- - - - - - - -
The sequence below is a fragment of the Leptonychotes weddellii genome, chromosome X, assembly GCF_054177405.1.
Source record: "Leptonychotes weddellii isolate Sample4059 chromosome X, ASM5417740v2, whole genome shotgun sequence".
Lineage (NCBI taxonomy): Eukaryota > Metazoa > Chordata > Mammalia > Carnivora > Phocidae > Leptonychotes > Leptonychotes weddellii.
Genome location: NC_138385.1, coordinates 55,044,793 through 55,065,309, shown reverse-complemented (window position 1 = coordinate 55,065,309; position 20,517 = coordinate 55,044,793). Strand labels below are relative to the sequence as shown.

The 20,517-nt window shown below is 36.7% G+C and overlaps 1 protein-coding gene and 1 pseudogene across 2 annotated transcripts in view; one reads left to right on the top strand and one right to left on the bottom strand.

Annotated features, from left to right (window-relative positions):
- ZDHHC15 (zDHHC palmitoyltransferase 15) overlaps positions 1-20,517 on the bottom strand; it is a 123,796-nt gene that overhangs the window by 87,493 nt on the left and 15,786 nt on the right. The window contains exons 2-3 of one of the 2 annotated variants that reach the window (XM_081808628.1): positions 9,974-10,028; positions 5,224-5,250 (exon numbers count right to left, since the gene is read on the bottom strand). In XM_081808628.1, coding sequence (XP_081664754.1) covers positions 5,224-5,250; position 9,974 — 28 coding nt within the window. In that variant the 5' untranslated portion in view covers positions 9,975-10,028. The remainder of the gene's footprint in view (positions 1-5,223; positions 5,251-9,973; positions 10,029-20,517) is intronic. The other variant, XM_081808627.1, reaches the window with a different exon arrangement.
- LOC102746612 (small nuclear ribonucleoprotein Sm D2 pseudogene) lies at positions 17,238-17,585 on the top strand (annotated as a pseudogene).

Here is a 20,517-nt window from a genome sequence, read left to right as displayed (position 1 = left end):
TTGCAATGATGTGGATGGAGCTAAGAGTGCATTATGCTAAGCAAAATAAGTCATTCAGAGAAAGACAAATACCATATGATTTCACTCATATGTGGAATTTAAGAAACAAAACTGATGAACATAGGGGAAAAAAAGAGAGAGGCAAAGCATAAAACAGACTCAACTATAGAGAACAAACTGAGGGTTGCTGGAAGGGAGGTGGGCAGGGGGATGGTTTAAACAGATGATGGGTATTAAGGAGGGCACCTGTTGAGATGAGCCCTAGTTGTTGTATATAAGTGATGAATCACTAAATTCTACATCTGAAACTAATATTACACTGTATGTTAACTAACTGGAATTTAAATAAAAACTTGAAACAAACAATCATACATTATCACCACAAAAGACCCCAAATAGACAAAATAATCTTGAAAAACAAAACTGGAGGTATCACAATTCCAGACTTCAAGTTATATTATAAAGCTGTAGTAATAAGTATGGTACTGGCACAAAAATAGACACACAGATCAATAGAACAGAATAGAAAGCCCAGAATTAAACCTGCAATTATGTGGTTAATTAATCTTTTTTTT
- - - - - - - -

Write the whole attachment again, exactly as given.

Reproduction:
The sequence below is a fragment of the Leptonychotes weddellii genome, chromosome X, assembly GCF_054177405.1.
Source record: "Leptonychotes weddellii isolate Sample4059 chromosome X, ASM5417740v2, whole genome shotgun sequence".
Lineage (NCBI taxonomy): Eukaryota > Metazoa > Chordata > Mammalia > Carnivora > Phocidae > Leptonychotes > Leptonychotes weddellii.
Genome location: NC_138385.1, coordinates 55,044,793 through 55,065,309, shown reverse-complemented (window position 1 = coordinate 55,065,309; position 20,517 = coordinate 55,044,793). Strand labels below are relative to the sequence as shown.

The 20,517-nt window shown below is 36.7% G+C and overlaps 1 protein-coding gene and 1 pseudogene across 2 annotated transcripts in view; one reads left to right on the top strand and one right to left on the bottom strand.

Annotated features, from left to right (window-relative positions):
- ZDHHC15 (zDHHC palmitoyltransferase 15) overlaps positions 1-20,517 on the bottom strand; it is a 123,796-nt gene that overhangs the window by 87,493 nt on the left and 15,786 nt on the right. The window contains exons 2-3 of one of the 2 annotated variants that reach the window (XM_081808628.1): positions 9,974-10,028; positions 5,224-5,250 (exon numbers count right to left, since the gene is read on the bottom strand). In XM_081808628.1, coding sequence (XP_081664754.1) covers positions 5,224-5,250; position 9,974 — 28 coding nt within the window. In that variant the 5' untranslated portion in view covers positions 9,975-10,028. The remainder of the gene's footprint in view (positions 1-5,223; positions 5,251-9,973; positions 10,029-20,517) is intronic. The other variant, XM_081808627.1, reaches the window with a different exon arrangement.
- LOC102746612 (small nuclear ribonucleoprotein Sm D2 pseudogene) lies at positions 17,238-17,585 on the top strand (annotated as a pseudogene).

Here is a 20,517-nt window from a genome sequence, read left to right as displayed (position 1 = left end):
TTGCAATGATGTGGATGGAGCTAAGAGTGCATTATGCTAAGCAAAATAAGTCATTCAGAGAAAGACAAATACCATATGATTTCACTCATATGTGGAATTTAAGAAACAAAACTGATGAACATAGGGGAAAAAAAGAGAGAGGCAAAGCATAAAACAGACTCAACTATAGAGAACAAACTGAGGGTTGCTGGAAGGGAGGTGGGCAGGGGGATGGTTTAAACAGATGATGGGTATTAAGGAGGGCACCTGTTGAGATGAGCCCTAGTTGTTGTATATAAGTGATGAATCACTAAATTCTACATCTGAAACTAATATTACACTGTATGTTAACTAACTGGAATTTAAATAAAAACTTGAAACAAACAATCATACATTATCACCACAAAAGACCCCAAATAGACAAAATAATCTTGAAAAACAAAACTGGAGGTATCACAATTCCAGACTTCAAGTTATATTATAAAGCTGTAGTAATAAGTATGGTACTGGCACAAAAATAGACACACAGATCAATAGAACAGAATAGAAAGCCCAGAATTAAACCTGCAATTATGTGGTTAATTAATCTTTTTTTT